Featured Member

Dr Geertje Schuitema

Associate Professor 

School of Business
 

 

 

What attracted you to work with the Energy Institute?

I am interested in working on so-called wicked problems around sustainability. Wicked problems are problems that are difficult to solve because they are complex, contradictory and dynamic in nature. How to provide current and future generations with their energy needs is a wicked problem. The people who work in the Energy Institute look at this problem from very different angles as they have different backgrounds. By working in the Energy Institute, I get the opportunity to work on energy related problems in collaboration with people from other disciplines. I find this fascinating and rewarding as I feel I get the chance work on and contribute to a problem that is important for our society.  

What research questions interest you most right now?

I’m interested in how people respond to technological changes that are needed to change make the current energy system more sustainable. The technological changes that are needed include new infrastructure (e.g., the build of more renewable energy sources, such as wind energy) and encouraging households to adopt new technologies (e.g., heat pumps, smart meters, or electric vehicles). I’m convinced that technologies can help us to make the energy system more sustainable, but we also need to look at our energy consumption. Hence, I’m also interested in how we can encourage people to conserve energy and thus reduce the energy demand.

There is a societal move towards a decarbonised economy. What do you think are the most important steps to decarbonisation and how does your research contribute to this?

It’s encouraging to see society moving towards a decarbonised economy as it indicates that there is increasing support for decarbonising policies and technologies. However, one thing policy makers, researchers and industry need to be aware about this process is that support is not guaranteed. It is important to have a continuous conversation with society about what decarbonisation means and how it impacts them. My research focusses on understanding people’s responses to technologies and policies and I aim to understand people’s responses when new policies or technologies are implemented. That is, what are people’s concerns? What are their expectations? What do they find important in the short and in the long term? This is important knowledge because often these concerns can be addressed by making changes. Understanding what truly motivates people is necessary in order to design an energy system that is built for society to function optimally.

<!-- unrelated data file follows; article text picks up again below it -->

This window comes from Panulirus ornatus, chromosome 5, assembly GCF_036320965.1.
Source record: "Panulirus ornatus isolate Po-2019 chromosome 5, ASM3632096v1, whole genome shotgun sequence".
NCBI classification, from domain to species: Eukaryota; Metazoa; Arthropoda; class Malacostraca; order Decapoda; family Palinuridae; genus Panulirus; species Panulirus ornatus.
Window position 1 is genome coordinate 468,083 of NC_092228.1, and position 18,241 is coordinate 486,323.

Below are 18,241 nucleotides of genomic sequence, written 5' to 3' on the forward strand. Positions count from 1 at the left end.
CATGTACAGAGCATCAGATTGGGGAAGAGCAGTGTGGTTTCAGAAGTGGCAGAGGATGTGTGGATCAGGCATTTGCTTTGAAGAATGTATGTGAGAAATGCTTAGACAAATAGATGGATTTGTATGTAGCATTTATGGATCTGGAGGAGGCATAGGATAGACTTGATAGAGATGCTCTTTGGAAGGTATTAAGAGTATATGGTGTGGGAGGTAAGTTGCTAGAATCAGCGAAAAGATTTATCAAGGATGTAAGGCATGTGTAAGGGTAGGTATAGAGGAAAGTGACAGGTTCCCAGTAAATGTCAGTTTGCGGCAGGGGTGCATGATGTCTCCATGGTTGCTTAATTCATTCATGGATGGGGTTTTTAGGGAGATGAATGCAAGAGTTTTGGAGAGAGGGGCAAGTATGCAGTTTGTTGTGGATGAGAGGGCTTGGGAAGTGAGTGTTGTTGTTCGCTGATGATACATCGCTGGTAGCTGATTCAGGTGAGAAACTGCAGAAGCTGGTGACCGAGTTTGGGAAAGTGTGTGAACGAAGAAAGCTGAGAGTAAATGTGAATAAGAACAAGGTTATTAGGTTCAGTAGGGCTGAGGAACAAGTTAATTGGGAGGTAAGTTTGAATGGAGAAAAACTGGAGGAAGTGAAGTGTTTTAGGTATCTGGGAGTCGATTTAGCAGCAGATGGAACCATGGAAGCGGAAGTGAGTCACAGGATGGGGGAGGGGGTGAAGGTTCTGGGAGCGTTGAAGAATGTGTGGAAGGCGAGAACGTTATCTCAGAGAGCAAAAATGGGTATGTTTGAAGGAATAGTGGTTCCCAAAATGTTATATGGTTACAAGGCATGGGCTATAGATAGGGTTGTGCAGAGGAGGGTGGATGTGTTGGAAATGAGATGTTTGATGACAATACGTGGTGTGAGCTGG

Behavioural changes has long been neglected by some policymakers, since they are typically perceived as more value-laden than technological improvements and because they are more difficult to quantify and implement in models (Creutzig et al. 2016; Hardt et al. 2019). Would you agree with this statement and why? 

Technology optimism is common also under policy makers. It is nice to think that for all problems a technological “fix” is available or will be developed in the future. It means we don’t have to change our behaviour and our lifestyles. This, however, is wishful thinking. If you look at the data, energy demand must be reduced too to build a sustainable future. This means we have to change the way we use energy. Technology can sometimes facilitate this but not always. Changing behaviour is difficult because changing lifestyles can have real impact on people. However, research has also shown that if changes are made, people see the benefits of these changes. For example, I have studied changes in policy acceptance of a congestion charge in Stockholm. Initially, people objected to this congestion charge. However, when they were forced to experience the congestion charge in a trial, they realised they had underestimated benefits (e.g., pollution levels reduced) and overestimate the costs (i.e., if costs less than they initially thought). This is encouraging because it means that people can change even when coercive policies are implemented.

What advice would you give to secondary school students who are considering engineering as a third level option?

Find out what your passion! What interests you and why. I would certainly encourage students to follow what interests them. Interdisciplinary work can be bumpy and complex but very rewarding too.